WASHINGTON — President Bush said Thursday that he won't give an opinion on the administration's destruction of CIA interrogation tapes until numerous investigations into the matter are finished.
"Let's wait and see what the facts are," Bush said during a year-end news conference at the White House. "Until these inquiries are complete, I will be rendering no opinion from the podium."
The tapes, showing harsh treatment of two terrorism suspects, were destroyed in 2005. The Justice Department is investigating the incident, as are the CIA and several congressional committees. Bush reasserted that he didn't know about the existence of the tapes or their destruction until CIA Director Michael Hayden briefed him earlier this month.
Bush covered a wide range of topics during his nearly hour-long news conference. He chided the Democratic-controlled Congress for passing a $555 billion spending bill Wednesday that he said contains 9,800 "earmarks," or pet projects that lawmakers seek for their districts or states.
He said that he instructed budget director Jim Nussle, a former member of the House of Representatives, to "review options for dealing with the wasteful spending in the omnibus bill."
Bush was less forceful when he was asked about the status of democracy in Russia and outgoing Russian President Vladimir Putin's apparent maneuvering to become the country's prime minister if, as expected, his protege, Dmitry Medvedev, is elected president.
"My hope, of course, is that Russia is a country which understands there needs to be checks and balances and free and fair elections and vibrant press, that they understand Western values based upon human rights and human dignity ...values that will lead to a better country," Bush said.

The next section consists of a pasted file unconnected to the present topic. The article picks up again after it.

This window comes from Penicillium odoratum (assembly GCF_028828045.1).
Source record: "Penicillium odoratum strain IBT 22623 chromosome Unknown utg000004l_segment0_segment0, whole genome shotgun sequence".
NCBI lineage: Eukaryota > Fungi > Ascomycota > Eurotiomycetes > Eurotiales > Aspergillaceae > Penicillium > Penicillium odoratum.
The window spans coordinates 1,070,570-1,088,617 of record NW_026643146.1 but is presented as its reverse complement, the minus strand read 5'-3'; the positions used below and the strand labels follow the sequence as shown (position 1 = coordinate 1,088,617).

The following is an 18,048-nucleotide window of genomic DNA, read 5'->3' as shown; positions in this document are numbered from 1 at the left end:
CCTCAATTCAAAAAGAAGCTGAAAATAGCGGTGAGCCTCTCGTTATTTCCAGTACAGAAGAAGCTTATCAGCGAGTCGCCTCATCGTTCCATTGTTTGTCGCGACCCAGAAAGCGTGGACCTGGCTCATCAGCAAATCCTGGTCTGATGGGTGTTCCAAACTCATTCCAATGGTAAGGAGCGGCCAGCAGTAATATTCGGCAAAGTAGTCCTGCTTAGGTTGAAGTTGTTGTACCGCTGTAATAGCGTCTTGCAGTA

On the Iraq war, Bush said his military troop "surge" plan has succeeded in reducing violence. He challenged assertions that the central Iraqi government hasn't used the time to better organize itself.
"Are we satisfied with progress in Baghdad? No, but to say nothing is happening there is not the case," he said.
Bush steadfastly refused to engage in handicapping the 2008 presidential campaign, but he predicted that Republicans would retain the White House and add seats in the House and the Senate.
However, he couldn't resist getting in a good-natured dig at former President Bill Clinton's comment that one of the first things Sen. Hillary Clinton, D-N.Y., would do if elected president is send her husband and former President George H.W. Bush around the world to help restore America's flagging image abroad.
"Well, 41 (the elder Bush) didn't think it's necessary," Bush said. "Sounds like it's going to be a one-man trip."